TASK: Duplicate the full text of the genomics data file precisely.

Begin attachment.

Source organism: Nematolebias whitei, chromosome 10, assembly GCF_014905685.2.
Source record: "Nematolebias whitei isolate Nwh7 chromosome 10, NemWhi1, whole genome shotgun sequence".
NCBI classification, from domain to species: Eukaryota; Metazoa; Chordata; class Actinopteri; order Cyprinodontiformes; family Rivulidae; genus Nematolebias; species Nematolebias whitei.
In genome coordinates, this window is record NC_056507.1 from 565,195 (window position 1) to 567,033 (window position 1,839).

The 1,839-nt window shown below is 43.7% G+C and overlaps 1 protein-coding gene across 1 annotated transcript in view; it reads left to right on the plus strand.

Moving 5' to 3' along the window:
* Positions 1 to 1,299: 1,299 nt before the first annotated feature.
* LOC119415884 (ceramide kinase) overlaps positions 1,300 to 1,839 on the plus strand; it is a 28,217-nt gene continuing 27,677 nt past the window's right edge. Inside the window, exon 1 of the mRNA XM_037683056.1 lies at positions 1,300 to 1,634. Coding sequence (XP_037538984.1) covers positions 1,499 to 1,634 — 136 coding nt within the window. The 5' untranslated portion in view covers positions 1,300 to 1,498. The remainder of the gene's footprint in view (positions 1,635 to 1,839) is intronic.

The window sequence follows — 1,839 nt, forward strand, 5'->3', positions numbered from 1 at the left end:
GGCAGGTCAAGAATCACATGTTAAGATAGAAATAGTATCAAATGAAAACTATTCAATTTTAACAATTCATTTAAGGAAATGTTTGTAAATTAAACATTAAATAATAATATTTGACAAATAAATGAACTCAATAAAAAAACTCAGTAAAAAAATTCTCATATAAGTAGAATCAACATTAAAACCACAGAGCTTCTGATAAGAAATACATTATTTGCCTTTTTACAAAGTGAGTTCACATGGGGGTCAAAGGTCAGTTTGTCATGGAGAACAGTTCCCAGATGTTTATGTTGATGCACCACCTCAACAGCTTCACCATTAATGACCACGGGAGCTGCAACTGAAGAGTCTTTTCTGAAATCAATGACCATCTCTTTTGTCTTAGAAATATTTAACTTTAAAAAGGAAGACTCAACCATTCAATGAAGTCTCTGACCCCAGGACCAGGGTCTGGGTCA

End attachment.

Source organism: Nematolebias whitei, chromosome 10, assembly GCF_014905685.2.
Source record: "Nematolebias whitei isolate Nwh7 chromosome 10, NemWhi1, whole genome shotgun sequence".
NCBI classification, from domain to species: Eukaryota; Metazoa; Chordata; class Actinopteri; order Cyprinodontiformes; family Rivulidae; genus Nematolebias; species Nematolebias whitei.
In genome coordinates, this window is record NC_056507.1 from 565,195 (window position 1) to 567,033 (window position 1,839).

The 1,839-nt window shown below is 43.7% G+C and overlaps 1 protein-coding gene across 1 annotated transcript in view; it reads left to right on the plus strand.

Moving 5' to 3' along the window:
* Positions 1 to 1,299: 1,299 nt before the first annotated feature.
* LOC119415884 (ceramide kinase) overlaps positions 1,300 to 1,839 on the plus strand; it is a 28,217-nt gene continuing 27,677 nt past the window's right edge. Inside the window, exon 1 of the mRNA XM_037683056.1 lies at positions 1,300 to 1,634. Coding sequence (XP_037538984.1) covers positions 1,499 to 1,634 — 136 coding nt within the window. The 5' untranslated portion in view covers positions 1,300 to 1,498. The remainder of the gene's footprint in view (positions 1,635 to 1,839) is intronic.

The window sequence follows — 1,839 nt, forward strand, 5'->3', positions numbered from 1 at the left end:
GGCAGGTCAAGAATCACATGTTAAGATAGAAATAGTATCAAATGAAAACTATTCAATTTTAACAATTCATTTAAGGAAATGTTTGTAAATTAAACATTAAATAATAATATTTGACAAATAAATGAACTCAATAAAAAAACTCAGTAAAAAAATTCTCATATAAGTAGAATCAACATTAAAACCACAGAGCTTCTGATAAGAAATACATTATTTGCCTTTTTACAAAGTGAGTTCACATGGGGGTCAAAGGTCAGTTTGTCATGGAGAACAGTTCCCAGATGTTTATGTTGATGCACCACCTCAACAGCTTCACCATTAATGACCACGGGAGCTGCAACTGAAGAGTCTTTTCTGAAATCAATGACCATCTCTTTTGTCTTAGAAATATTTAACTTTAAAAAGGAAGACTCAACCATTCAATGAAGTCTCTGACCCCAGGACCAGGGTCTGGGTCA